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China’s New Silk Road: The New Global Vision

By Shlomo Maital

Chinese President Xi Jing Ping has announced a bold new Chinese plan to rebuild and reinvent the old Silk Road – a road and rail project, linking three continents, Asia, Europe and Africa, guided and funded by China. Major pieces of the new Silk Road are already in place.   (see diagram).   The first cargo train from UK to China has already made a maiden voyage.

   The cost is staggering: one trillion dollars. And the criticism has come thick and fast, much of it from the U.S.

     So let’s put some historical context on this issue.

     In July 1944, world financial experts met at Hotel Washington, in Bretton Woods, New Hampshire, to reinvent the world economy.   They succeeded. At the conference they created all the institutions that led to globalizations, world economic growth and helped Asia in particular grow and prosper.

     There were two competing visions there. One, that of J.M.Keynes, the world’s greatest economist, was to create a World Central Bank that would create a global currency, bancor, to fund world trade and investment. Great idea. The other was that of a US Treasury official, somewhat disliked, Harry Dexter White, who worked closely with Secretary of State Henry Morgenthau. White insisted that the global currency already existed, and was called, the “US dollar’.   But wait — what if American interests wanted more dollars, and global interests required, say, fewer?   Obviously US interests would prevail. That has been the Achilles heel of the global financial system for 70 years. It appeared with a vengeance, when the US printed vast amounts of dollars in the wake of the 2008 financial collapse, probably too many, and caused housing bubbles and instability abroad.

             Bretton Woods was a huge success.   And despite its fixation on the dollar, US leadership in shaping the new global ecosystem was crucial.   Now, 73 years later, it is time to reinvent the global system. America is nowhere to be seen or heard; it’s America First time. History will show this was a huge mistake for America and very costly.

   Now it is China’s turn. China is working hard to advance China’s interests. That is obvious. What country does not!   The US did this unabashedly in 1944.   But the new global ecosystem needs leadership and money, and China is offering both. America has neither. President Trump has no clue about what globalization really is, and his plan to rebuild American infrastructure will take years, leaving no energy, time or money for helping the world. If “America First” prevails, the world comes second. So, forget about America.

         We need to become accustomed to a world in which the global leader, architect and financier is China. It will not be ideal. But when American voters abdicate from the world and choose Trump, there is a vacuum – and China has moved to fill it. So let’s stop whining and make the best of it.


Prairie Dogs: Do You Speak “Chien”?

By Shlomo Maital

       Suppose you are a biologist, choosing a topic for research. Would you choose to study, say, how prairie dogs communicate?   Probably not. Well, a Northern Arizona University professor named Con Slobodchikoff did. And what he found is amazing, and may change how we think about, and relate to, animals in general. And it shows how crucial it is for scientists to choose freely what they study – you never know where a breakthrough will come from.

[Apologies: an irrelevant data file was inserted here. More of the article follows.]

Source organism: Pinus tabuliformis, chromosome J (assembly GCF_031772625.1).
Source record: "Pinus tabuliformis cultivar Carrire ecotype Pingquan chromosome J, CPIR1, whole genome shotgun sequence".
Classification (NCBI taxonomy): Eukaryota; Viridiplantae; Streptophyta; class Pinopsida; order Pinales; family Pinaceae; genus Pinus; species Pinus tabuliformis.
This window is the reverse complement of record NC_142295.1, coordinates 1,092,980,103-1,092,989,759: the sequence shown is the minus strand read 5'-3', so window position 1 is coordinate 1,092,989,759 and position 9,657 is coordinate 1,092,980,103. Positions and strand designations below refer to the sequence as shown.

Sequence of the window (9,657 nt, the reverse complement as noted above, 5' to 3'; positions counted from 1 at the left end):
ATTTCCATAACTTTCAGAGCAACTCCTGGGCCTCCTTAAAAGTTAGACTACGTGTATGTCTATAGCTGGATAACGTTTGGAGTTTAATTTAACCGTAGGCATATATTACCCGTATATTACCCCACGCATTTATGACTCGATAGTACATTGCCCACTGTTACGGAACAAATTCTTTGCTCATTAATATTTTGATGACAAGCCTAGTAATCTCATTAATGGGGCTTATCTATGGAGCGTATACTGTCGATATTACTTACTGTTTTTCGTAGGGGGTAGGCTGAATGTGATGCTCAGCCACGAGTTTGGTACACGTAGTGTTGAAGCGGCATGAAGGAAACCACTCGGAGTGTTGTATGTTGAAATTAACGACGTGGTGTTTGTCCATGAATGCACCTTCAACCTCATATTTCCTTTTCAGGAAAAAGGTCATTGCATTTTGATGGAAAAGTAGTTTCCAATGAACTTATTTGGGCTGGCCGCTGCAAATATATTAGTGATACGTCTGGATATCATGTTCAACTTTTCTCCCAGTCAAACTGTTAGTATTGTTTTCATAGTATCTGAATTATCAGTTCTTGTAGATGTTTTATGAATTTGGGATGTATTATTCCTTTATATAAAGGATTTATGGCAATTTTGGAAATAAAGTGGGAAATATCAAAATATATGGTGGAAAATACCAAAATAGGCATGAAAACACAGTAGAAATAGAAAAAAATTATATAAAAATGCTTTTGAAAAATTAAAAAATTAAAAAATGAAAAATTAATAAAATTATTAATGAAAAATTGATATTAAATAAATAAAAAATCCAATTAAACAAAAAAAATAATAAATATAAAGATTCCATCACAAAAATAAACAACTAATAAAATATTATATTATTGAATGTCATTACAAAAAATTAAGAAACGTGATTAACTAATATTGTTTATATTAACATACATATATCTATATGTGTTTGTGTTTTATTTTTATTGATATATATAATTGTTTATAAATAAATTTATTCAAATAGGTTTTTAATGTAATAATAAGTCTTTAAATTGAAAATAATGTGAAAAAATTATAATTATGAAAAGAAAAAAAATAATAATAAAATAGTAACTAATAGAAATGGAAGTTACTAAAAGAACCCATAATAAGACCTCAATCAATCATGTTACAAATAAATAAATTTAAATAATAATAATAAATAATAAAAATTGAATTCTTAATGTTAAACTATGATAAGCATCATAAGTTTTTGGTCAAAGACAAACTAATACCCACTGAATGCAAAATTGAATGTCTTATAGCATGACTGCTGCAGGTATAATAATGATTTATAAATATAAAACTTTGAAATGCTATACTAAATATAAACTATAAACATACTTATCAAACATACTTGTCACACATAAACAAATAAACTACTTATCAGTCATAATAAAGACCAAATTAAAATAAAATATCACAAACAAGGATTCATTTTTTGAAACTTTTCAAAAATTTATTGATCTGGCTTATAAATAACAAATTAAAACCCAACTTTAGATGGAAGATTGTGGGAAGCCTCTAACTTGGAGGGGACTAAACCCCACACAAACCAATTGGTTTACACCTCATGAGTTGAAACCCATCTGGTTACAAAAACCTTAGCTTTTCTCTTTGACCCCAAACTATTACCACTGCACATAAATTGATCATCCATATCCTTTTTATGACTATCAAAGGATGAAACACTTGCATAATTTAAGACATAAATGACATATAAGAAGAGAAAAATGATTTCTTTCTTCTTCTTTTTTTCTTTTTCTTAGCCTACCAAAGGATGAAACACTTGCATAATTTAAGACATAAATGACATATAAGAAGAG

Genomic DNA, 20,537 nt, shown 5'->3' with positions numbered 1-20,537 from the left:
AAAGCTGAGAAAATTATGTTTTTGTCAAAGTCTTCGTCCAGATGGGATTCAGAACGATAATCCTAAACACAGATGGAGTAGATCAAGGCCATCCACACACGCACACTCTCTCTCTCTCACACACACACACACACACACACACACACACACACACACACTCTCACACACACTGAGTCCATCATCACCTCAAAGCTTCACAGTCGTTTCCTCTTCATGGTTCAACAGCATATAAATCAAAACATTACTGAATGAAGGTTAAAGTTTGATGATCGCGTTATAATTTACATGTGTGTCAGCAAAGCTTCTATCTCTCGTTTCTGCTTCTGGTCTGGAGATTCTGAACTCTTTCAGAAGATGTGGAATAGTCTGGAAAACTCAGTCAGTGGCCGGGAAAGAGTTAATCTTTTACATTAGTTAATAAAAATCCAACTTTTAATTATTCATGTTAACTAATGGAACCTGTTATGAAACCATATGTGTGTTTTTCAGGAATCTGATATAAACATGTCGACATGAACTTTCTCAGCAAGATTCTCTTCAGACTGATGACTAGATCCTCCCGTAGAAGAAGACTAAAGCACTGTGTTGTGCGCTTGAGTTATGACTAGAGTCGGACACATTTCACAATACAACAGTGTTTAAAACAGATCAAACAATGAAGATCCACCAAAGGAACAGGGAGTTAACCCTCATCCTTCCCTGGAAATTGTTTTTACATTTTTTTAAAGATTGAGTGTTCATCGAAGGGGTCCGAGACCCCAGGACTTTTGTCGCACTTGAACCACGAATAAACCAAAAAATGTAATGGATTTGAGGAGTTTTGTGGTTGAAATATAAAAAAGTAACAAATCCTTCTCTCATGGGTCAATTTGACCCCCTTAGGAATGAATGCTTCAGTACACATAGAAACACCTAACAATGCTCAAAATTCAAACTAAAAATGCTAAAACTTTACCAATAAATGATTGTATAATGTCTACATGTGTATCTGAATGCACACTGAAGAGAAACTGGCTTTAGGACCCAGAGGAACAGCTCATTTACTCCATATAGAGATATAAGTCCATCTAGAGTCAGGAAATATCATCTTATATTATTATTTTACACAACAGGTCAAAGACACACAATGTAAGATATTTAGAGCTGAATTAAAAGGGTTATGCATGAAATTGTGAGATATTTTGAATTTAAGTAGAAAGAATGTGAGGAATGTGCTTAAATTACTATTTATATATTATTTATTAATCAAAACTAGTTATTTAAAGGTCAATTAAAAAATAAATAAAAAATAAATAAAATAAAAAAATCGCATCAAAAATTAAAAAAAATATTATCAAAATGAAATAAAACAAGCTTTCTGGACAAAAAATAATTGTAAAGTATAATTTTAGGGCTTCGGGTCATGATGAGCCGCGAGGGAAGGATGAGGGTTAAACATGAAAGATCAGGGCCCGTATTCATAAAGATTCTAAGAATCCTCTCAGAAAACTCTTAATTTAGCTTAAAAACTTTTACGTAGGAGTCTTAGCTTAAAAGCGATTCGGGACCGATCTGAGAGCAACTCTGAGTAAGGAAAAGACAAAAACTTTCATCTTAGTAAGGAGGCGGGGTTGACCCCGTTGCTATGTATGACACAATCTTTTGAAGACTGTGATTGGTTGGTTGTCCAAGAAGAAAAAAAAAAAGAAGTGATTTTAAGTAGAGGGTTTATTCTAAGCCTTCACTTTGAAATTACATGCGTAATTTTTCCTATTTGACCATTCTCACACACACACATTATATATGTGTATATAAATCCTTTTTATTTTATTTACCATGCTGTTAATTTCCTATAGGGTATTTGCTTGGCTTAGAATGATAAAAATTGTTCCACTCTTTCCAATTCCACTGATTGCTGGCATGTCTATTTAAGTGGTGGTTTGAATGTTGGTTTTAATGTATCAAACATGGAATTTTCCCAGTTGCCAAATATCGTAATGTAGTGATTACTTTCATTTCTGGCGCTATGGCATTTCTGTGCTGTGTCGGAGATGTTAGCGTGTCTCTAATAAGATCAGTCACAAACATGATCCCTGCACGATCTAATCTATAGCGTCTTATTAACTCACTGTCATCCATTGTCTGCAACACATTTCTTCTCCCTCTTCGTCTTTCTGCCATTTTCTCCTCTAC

Prairie dogs live in underground colonies. They come up to forage, and are vulnerable to predators. So they are alert for danger and signal danger vocally.   Here is what Slobodchikoff found (reported in the New York Times, Science section, May 17):

       Prairie dog “warning calls” can identify and communicate the type of predator they spot; they also specify its size, shape, color and speed; they use their calls to structure a ‘message’ informing about a predator they have never seen before; and their calls are rich, informative and flexible.   Slobodchikoff believes this qualifies the prairie dog calls as a language.   It probably developed through evolution — prairie dog colonies better able to signal danger and state its nature in detail survive longer to procreate than less verbal counterparts. 

   The French called prairie dogs “petits chiens” because they thought they sounded like their small pets back home. So, we could call the prairie dog language “chien”.

     And thanks to Slobodchikoff, if we learn their chien language well, maybe we could communicate with prairie dogs someday.   This, in turn, might be helpful, if some day we need to communicate with aliens, in their language.

     How did Slobodchikoff figure out the chien language? Mainly, by having different people and dogs walk through the prairie dog colony, record their warning calls and then study them. He had people wear different colored T-shirts and traverse the colony, and then on a wire, sent different shapes and sizes of figures through it.

     Again, we are learning how sophisticated animals are, and how well they make use of their very tiny brains.   We humans boast of our huge brains – but perhaps we could make better use of them?  


Blog entries written by Prof. Shlomo Maital

Shlomo Maital
May 2017
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